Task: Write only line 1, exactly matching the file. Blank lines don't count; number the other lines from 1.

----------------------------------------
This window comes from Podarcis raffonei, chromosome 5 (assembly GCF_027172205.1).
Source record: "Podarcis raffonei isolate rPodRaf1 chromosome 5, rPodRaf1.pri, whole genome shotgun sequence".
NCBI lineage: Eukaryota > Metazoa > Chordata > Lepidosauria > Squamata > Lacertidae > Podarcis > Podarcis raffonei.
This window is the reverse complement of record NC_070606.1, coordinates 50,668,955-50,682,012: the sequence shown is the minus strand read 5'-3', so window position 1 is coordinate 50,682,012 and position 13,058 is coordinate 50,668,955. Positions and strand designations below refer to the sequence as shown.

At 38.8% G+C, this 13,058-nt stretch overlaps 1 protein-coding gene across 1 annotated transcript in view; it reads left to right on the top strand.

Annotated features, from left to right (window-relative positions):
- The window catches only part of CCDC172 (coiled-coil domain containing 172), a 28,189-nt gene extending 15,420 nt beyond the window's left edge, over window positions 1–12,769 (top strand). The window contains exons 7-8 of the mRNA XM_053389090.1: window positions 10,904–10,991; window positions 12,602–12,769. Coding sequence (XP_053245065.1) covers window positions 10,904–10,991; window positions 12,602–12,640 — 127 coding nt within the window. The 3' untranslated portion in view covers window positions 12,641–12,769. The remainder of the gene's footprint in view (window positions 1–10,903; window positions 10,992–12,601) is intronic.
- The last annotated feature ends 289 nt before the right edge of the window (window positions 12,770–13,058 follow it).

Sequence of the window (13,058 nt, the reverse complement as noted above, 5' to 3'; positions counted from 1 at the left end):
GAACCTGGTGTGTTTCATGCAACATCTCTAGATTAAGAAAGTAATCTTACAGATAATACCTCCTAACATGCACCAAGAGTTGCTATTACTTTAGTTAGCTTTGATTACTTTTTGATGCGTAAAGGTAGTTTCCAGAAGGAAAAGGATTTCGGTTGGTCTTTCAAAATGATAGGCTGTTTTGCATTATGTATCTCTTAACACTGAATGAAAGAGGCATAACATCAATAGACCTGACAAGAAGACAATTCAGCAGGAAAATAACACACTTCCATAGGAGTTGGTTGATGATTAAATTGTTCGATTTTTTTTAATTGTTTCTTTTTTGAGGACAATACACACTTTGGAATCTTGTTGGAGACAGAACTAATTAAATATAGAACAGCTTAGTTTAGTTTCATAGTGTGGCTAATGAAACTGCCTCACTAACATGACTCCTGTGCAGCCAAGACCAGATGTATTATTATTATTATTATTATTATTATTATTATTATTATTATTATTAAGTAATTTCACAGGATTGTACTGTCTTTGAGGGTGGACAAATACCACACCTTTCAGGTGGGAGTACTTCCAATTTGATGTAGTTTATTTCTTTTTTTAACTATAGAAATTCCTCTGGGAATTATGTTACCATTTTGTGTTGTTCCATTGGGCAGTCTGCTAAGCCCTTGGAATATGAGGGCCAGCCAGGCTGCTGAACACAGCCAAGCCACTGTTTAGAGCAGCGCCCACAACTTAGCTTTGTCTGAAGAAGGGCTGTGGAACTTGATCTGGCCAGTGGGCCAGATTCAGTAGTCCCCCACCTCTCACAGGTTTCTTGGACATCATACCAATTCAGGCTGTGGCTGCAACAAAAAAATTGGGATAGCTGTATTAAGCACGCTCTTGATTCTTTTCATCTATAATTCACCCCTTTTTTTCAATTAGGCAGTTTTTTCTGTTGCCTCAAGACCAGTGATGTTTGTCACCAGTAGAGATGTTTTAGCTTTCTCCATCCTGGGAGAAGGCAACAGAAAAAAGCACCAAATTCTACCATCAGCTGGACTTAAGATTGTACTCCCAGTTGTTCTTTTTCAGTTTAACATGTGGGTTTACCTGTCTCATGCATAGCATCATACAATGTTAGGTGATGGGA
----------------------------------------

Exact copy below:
This window comes from Podarcis raffonei, chromosome 5 (assembly GCF_027172205.1).